Critical Akamai bug could have let hackers poison millions of major brands’ websites
A bug in how Akamai – a Content Distribution Network (CDN) and cybersecurity firm – handles HTTP headers could have allowed an attacker to launch a range of potentially devastating attacks including placing malicious code on millions of the world’s websites which rely on the service provider, according to security researchers.
Yet when they reported the Akamai vulnerability – promptly checked, replicated and acknowledged by the firm, which has since quietly mitigated it – they were told that the company doesn’t have a bug bounty programme.
So in a “race against time” Jacopo Tediosi and Francesco Mariani set out to report the vulnerability to exposed Akamai customers who might have been at risk before it was patched, including Airbnb, Goldman Sachs, Hyatt Hotels, PayPal, Playstation, and Starbucks in the hope of securing some reward for their White Hat work.
Their caustic write-up on the process makes for eye-opening and sometimes amusing reading, including for the vast divergence in responses to their discloses: PayPal parting with $25,200, Airbnb paying $14,875, Goldman Sachs a meagre $100, Starbucks saying it wasn’t a major security issue, and Playstation being unable to replicate the attack. Others closed tickets with no response or said the report replicated previous disclosures.
Cuttingly, they noted: “On Bugcrowd [another bug bounty platform], they were not competent enough to understand the vulnerability and closed both our reports for Tesla.com as “duplicated” (of a ticket clearly not related to ours) and for LastPass.com as “not applicable” because they were unable to reproduce”.
Akamai vulnerability: HTTP headers again…
The two were working on a private Bug Bounty program organised by White Hat platform Whitejar to search for bugs on a website that was using the widely used Akamai CDN. In the process they identified a HTTP Smuggling Vulnerability with significant potential impact. The bug was in how Akamai proxies handled so-called “hop-by-hop” headers – HTTP headers that are meaningful only for a single transport-level connection, and which typically must not be retransmitted by proxies or cached, or risk being abused by enterprising hackers.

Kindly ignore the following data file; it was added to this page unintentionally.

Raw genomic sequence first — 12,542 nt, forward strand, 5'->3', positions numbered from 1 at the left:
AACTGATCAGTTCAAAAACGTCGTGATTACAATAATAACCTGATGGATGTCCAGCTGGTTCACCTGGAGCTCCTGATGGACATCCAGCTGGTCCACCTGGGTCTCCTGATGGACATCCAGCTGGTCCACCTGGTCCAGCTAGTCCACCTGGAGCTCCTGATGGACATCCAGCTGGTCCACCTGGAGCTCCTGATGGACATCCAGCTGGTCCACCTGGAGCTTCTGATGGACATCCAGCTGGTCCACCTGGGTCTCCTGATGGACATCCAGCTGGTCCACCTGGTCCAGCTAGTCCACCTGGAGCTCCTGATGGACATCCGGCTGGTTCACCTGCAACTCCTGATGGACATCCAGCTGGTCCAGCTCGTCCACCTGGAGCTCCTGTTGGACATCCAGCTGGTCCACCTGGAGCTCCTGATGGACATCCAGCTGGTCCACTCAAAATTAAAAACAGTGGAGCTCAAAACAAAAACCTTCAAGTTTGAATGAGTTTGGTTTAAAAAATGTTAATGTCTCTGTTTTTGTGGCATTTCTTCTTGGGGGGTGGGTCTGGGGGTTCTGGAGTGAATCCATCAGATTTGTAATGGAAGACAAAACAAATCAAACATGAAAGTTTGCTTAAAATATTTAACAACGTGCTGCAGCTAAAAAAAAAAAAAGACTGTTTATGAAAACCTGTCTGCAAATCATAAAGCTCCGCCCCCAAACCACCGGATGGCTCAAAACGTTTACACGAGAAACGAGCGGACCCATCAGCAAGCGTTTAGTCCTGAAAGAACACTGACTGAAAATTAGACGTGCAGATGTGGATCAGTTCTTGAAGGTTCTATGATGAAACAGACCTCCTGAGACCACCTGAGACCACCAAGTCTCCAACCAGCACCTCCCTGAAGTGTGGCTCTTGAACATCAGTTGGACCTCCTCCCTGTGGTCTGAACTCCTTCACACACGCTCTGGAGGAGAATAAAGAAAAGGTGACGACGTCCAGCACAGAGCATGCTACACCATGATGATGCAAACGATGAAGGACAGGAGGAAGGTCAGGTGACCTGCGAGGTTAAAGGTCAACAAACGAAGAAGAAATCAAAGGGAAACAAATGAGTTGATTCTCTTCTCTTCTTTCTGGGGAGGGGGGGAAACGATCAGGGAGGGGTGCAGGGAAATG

As Jacopo Tediosi put it in a technical report, published on Medium on September 29, 2022: “‘Smuggled’ responses were being server-side cached from Akamai Edge Nodes for the entire geographic area close to the IP sending the malicious request. This allowed us to semi-permanently (depending on cache times) create new arbitrary contents within almost any domain served by Akamai, resulting in a HUGE impact!”
Akamai fixed the issue by applying new rules to header values, but as the two noted “we are not sure that there are no bypasses or some other unexpected similar ways to split the requests” – sharing a response from Akamai that notes frankly that a deeper fix wil require “major changes to our… HTTP processing logic.”
Follow The Stack on LinkedIn to connect with the team
Despite the absence of a bounty Akamai responded swiftly to the security researchers’ initial disclosure on March 23, confirming the vulnerability within 25 hours and pushing a silent fix out on April 2.
Whilst public bug bounties are increasingly common, not everybody buys into the need for them and many large software providers also do not have them; VMware being one case in point. (As The Stack noted earlier this year “Find a critical pre-authentication exploit that lets you attack VMware’s vCentre Server and you could earn $100,000 selling it to a zero day broker like Zerodium. Do the right thing as a security researcher and report it to the software giant and you will get a big fat nothing other than the warm fuzzy glow of being a good person — because the $11 billion (by 2021 revenues) company does not run a paid bug bounty programme.”)
Key Akamai rival Cloudflare meanwhile, only launched a paying public bug bounty programme via HackerOne at the start of 2022, noting that its earlier internal disclosure programme had resulted in a “tremendous amount of time to triaging false positive reports and helping the researchers understand their errors”.
That was due to challenges for many in “understanding where Cloudflare fits into the HTTP request/response pipeline”, Cloudflare wrote, in part because the company did not “provide much supporting documentation about how our products worked…” resulting in a situation in which of 1,197 reports disclosures, only 158 were valid. (The company has an interesting blog about how it turned around the signal to noise ration here.)
Acronis’ Belov meanwhile notes to us that “this type of HTTP smuggling request is still common if the company is big and has a lot of users, that should be balanced, or a system that requires specific logic on the backend side. Also, companies are starting to use not only a single web servers and application server behind, but several web servers. And since the HTTP protocol that we use in WebApps isn’t strict enough, such issues are happening and will continue to happen… Vendors should try to use the same webservers for balancing, and not implement some custom HTTP. They should try to simplify their infrastructure as much as they can…”
Akamai had not responded to a request for comment as we published.